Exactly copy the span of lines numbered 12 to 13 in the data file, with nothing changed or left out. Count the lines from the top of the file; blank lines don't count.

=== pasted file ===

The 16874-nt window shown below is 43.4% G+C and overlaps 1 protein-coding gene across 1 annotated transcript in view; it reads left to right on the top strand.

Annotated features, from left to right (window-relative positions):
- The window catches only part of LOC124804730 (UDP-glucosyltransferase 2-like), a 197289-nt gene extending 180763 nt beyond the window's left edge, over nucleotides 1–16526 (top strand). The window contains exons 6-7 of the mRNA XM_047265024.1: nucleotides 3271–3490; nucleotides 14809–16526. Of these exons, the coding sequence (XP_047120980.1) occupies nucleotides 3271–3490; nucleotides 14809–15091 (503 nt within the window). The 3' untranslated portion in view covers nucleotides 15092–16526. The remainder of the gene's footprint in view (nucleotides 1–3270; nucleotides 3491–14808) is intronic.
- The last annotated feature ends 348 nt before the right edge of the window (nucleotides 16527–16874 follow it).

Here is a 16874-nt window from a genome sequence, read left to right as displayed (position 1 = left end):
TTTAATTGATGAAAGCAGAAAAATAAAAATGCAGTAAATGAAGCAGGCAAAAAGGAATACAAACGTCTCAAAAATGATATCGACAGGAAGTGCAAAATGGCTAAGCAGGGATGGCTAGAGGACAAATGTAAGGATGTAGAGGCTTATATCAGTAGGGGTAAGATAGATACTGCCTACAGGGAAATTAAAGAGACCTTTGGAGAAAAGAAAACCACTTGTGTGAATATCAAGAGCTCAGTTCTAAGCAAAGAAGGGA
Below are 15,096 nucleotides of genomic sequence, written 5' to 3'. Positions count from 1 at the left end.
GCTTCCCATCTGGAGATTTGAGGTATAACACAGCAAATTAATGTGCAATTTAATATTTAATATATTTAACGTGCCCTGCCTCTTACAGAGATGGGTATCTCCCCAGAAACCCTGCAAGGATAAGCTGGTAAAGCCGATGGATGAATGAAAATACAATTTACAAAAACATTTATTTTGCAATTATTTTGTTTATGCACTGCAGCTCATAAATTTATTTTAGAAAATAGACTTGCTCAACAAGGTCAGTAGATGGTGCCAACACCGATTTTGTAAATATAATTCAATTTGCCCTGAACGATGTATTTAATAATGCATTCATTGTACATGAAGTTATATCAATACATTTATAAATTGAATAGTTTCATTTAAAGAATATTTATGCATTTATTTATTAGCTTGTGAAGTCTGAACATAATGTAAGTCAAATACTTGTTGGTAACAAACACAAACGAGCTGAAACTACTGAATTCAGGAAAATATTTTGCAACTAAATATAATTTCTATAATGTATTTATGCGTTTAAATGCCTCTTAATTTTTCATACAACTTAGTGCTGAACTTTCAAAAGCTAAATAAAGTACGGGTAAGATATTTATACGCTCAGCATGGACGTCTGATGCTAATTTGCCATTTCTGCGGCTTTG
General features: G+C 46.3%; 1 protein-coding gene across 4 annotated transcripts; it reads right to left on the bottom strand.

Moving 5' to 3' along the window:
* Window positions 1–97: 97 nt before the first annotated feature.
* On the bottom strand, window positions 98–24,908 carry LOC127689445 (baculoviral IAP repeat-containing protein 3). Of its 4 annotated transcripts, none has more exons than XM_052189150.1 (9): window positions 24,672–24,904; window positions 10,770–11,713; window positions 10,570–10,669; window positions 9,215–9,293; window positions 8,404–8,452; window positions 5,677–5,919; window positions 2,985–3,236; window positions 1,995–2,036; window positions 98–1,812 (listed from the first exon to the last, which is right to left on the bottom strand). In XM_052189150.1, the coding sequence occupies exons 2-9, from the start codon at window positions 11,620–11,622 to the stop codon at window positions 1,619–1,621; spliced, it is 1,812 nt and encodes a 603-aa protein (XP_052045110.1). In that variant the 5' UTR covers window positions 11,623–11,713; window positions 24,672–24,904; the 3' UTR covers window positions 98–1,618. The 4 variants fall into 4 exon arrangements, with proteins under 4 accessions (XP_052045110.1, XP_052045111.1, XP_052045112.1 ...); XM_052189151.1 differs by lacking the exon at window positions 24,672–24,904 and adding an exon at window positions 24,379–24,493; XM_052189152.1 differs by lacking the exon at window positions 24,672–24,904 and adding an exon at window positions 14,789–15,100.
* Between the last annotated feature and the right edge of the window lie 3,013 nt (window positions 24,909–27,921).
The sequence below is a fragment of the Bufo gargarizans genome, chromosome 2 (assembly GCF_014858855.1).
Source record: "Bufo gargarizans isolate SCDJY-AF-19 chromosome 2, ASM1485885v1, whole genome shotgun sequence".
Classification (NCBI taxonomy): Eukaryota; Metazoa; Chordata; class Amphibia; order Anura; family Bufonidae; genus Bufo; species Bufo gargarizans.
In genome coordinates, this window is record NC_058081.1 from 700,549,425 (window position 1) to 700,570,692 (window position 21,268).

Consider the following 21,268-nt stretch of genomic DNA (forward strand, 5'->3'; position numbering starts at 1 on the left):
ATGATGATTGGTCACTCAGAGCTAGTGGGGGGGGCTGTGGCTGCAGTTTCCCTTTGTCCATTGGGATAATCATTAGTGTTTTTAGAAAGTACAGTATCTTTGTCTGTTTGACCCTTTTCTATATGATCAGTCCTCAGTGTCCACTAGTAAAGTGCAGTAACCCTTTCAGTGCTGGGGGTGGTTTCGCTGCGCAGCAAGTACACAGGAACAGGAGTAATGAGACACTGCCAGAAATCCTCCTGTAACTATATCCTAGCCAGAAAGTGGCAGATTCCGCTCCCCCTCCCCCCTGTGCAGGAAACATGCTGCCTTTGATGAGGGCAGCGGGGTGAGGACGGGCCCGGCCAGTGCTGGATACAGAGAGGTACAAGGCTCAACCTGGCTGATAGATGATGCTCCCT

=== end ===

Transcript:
* On the bottom strand, window positions 98–24,908 carry LOC127689445 (baculoviral IAP repeat-containing protein 3). Of its 4 annotated transcripts, none has more exons than XM_052189150.1 (9): window positions 24,672–24,904; window positions 10,770–11,713; window positions 10,570–10,669; window positions 9,215–9,293; window positions 8,404–8,452; window positions 5,677–5,919; window positions 2,985–3,236; window positions 1,995–2,036; window positions 98–1,812 (listed from the first exon to the last, which is right to left on the bottom strand). In XM_052189150.1, the coding sequence occupies exons 2-9, from the start codon at window positions 11,620–11,622 to the stop codon at window positions 1,619–1,621; spliced, it is 1,812 nt and encodes a 603-aa protein (XP_052045110.1). In that variant the 5' UTR covers window positions 11,623–11,713; window positions 24,672–24,904; the 3' UTR covers window positions 98–1,618. The 4 variants fall into 4 exon arrangements, with proteins under 4 accessions (XP_052045110.1, XP_052045111.1, XP_052045112.1 ...); XM_052189151.1 differs by lacking the exon at window positions 24,672–24,904 and adding an exon at window positions 24,379–24,493; XM_052189152.1 differs by lacking the exon at window positions 24,672–24,904 and adding an exon at window positions 14,789–15,100.
* Between the last annotated feature and the right edge of the window lie 3,013 nt (window positions 24,909–27,921).